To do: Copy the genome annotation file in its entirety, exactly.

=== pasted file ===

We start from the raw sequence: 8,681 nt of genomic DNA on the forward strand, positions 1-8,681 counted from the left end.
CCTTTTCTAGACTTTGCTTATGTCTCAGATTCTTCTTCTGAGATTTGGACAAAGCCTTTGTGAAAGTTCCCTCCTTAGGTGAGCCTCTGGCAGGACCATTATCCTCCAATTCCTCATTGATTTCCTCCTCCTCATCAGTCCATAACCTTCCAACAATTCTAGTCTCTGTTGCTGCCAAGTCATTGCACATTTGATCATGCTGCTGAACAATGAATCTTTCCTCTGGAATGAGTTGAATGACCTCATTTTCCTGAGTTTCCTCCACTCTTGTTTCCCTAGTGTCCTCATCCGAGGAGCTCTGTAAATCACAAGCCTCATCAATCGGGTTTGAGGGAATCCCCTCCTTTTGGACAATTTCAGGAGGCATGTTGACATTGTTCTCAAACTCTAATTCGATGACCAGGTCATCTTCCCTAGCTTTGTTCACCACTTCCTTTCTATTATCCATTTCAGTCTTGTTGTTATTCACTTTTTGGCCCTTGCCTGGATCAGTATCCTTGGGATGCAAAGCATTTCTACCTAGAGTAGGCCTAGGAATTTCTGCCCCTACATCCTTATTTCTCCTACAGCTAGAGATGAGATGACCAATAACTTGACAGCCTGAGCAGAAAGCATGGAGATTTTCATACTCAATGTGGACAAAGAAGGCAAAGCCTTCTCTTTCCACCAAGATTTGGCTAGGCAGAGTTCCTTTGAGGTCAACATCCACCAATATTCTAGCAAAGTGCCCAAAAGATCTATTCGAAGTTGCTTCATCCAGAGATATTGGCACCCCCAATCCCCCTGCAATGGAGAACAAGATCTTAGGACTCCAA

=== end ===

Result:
We start from the raw sequence: 8,681 nt of genomic DNA on the forward strand, positions 1-8,681 counted from the left end.
CCTTTTCTAGACTTTGCTTATGTCTCAGATTCTTCTTCTGAGATTTGGACAAAGCCTTTGTGAAAGTTCCCTCCTTAGGTGAGCCTCTGGCAGGACCATTATCCTCCAATTCCTCATTGATTTCCTCCTCCTCATCAGTCCATAACCTTCCAACAATTCTAGTCTCTGTTGCTGCCAAGTCATTGCACATTTGATCATGCTGCTGAACAATGAATCTTTCCTCTGGAATGAGTTGAATGACCTCATTTTCCTGAGTTTCCTCCACTCTTGTTTCCCTAGTGTCCTCATCCGAGGAGCTCTGTAAATCACAAGCCTCATCAATCGGGTTTGAGGGAATCCCCTCCTTTTGGACAATTTCAGGAGGCATGTTGACATTGTTCTCAAACTCTAATTCGATGACCAGGTCATCTTCCCTAGCTTTGTTCACCACTTCCTTTCTATTATCCATTTCAGTCTTGTTGTTATTCACTTTTTGGCCCTTGCCTGGATCAGTATCCTTGGGATGCAAAGCATTTCTACCTAGAGTAGGCCTAGGAATTTCTGCCCCTACATCCTTATTTCTCCTACAGCTAGAGATGAGATGACCAATAACTTGACAGCCTGAGCAGAAAGCATGGAGATTTTCATACTCAATGTGGACAAAGAAGGCAAAGCCTTCTCTTTCCACCAAGATTTGGCTAGGCAGAGTTCCTTTGAGGTCAACATCCACCAATATTCTAGCAAAGTGCCCAAAAGATCTATTCGAAGTTGCTTCATCCAGAGATATTGGCACCCCCAATCCCCCTGCAATGGAGAACAAGATCTTAGGACTCCAA